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                      • #12
                        It should be pointed out that the shorter barrel of the M3 meant that the propellant cartridges of the M2 howitzer could not be fired in the M3. The M3 required a faster burning powder.

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                        • #13
                          Originally posted by Cowboy31a View Post
                          The Regimental Cannon Company was a result of experience from World War I. They came about because of the lack of a quick reaction to events on the field due to communication problems of the time. It took too long to get requests through the net to the divisional artillery, so to solve this issue the concept was born that would place some guns at the direct control of an Infantry Regiment. These guns would travel and act in support of the regiment assigned.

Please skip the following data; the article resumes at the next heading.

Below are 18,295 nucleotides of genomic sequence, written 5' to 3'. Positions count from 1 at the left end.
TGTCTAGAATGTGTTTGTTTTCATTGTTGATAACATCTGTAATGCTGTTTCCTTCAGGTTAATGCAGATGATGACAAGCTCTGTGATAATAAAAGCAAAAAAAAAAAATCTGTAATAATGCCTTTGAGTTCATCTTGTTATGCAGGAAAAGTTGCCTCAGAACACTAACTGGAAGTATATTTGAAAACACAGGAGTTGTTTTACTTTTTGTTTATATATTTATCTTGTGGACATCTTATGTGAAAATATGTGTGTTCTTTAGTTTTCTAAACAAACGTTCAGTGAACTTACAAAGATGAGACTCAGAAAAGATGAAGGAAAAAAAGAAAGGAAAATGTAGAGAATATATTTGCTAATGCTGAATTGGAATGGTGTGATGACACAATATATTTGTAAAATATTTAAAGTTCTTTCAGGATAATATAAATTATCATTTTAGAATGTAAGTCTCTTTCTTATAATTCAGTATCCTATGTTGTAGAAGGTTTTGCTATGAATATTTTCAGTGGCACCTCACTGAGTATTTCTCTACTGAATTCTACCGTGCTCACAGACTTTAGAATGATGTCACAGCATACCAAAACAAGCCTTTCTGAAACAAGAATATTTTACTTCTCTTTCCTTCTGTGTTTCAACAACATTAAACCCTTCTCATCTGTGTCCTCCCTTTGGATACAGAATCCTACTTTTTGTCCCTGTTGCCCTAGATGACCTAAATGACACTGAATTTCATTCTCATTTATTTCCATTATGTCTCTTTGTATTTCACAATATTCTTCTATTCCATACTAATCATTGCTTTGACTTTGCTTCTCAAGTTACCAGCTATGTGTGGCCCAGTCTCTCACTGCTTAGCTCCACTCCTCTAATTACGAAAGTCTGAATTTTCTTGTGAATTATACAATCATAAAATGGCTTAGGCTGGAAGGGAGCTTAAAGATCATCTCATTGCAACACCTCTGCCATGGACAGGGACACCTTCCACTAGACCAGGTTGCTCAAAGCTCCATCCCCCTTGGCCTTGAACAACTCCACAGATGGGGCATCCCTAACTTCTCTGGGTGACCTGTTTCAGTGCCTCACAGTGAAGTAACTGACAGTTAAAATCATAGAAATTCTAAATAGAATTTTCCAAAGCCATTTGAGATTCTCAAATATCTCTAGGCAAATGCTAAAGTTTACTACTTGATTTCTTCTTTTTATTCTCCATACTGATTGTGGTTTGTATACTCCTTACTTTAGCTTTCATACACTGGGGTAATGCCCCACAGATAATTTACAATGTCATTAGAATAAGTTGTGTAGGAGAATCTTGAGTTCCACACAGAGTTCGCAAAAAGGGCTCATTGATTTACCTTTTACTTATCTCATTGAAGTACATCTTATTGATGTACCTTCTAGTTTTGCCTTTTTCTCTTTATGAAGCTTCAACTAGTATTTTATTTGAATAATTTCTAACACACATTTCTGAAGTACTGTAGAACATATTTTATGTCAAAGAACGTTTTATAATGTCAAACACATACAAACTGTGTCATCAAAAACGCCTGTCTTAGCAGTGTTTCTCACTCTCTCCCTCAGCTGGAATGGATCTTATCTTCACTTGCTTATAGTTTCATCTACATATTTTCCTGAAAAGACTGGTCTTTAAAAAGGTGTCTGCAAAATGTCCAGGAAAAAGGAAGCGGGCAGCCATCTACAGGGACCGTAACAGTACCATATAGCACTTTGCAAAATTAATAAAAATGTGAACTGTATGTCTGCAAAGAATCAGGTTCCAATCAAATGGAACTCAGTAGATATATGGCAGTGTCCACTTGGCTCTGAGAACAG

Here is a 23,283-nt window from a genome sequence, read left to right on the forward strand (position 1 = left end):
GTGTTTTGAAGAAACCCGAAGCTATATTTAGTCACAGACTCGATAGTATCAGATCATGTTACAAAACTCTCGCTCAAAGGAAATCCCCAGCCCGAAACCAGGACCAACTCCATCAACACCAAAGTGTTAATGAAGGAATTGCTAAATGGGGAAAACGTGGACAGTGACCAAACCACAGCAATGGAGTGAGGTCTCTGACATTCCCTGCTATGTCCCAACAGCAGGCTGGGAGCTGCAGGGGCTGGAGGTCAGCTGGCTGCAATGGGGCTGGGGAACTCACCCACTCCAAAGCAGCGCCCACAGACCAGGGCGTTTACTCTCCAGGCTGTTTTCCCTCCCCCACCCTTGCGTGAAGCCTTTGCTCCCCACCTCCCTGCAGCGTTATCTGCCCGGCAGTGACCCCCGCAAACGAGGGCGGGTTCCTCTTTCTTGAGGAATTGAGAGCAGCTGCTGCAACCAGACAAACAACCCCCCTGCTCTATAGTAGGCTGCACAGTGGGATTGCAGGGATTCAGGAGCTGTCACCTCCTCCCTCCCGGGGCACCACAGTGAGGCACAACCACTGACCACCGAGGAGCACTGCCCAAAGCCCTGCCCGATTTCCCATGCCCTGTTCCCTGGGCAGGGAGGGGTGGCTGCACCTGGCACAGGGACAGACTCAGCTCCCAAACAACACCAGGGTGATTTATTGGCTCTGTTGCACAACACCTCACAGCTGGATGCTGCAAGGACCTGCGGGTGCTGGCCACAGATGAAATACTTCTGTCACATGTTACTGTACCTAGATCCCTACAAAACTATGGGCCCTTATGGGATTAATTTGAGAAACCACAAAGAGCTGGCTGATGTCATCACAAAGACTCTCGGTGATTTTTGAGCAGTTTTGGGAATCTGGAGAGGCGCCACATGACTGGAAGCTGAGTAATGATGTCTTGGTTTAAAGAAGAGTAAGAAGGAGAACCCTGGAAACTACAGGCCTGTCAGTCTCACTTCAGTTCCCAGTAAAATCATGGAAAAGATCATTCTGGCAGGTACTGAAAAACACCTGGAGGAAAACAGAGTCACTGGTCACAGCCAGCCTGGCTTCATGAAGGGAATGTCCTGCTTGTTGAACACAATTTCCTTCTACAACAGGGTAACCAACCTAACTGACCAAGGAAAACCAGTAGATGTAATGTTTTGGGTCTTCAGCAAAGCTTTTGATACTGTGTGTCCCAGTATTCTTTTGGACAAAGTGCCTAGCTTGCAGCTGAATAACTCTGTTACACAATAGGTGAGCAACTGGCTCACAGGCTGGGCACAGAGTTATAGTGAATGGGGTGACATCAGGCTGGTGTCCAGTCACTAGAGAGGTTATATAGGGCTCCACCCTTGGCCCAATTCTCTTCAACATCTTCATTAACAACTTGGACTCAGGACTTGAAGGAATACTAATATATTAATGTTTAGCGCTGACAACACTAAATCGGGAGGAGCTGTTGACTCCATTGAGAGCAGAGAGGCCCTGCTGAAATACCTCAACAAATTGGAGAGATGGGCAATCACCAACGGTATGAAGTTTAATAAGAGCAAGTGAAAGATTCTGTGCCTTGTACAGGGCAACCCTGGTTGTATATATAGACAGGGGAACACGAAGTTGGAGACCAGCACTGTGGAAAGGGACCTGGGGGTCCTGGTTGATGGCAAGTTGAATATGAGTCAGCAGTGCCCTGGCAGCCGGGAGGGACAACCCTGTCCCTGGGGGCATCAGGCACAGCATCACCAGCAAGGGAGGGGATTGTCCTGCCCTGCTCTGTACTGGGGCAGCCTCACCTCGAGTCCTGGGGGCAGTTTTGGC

There seems to have been a group who thought the 37mm guns in the infantry regiment could serve as the quick fire support. The problem is fairly clear to most people that the weapon was to light in effect on target and too limited as a IF weapon. I've not sifted through the pages of the Infantry Journal for what it has on the story, tho there are some hints the 'discussion, of fire support within the infantry regiment/brigade was under way as early as 1918. There are a few more hints in the Field Artillery Journal as well.

                          Ironically when the cannon company was created within the infantry regiment the field artillery was well along in solving the response problem.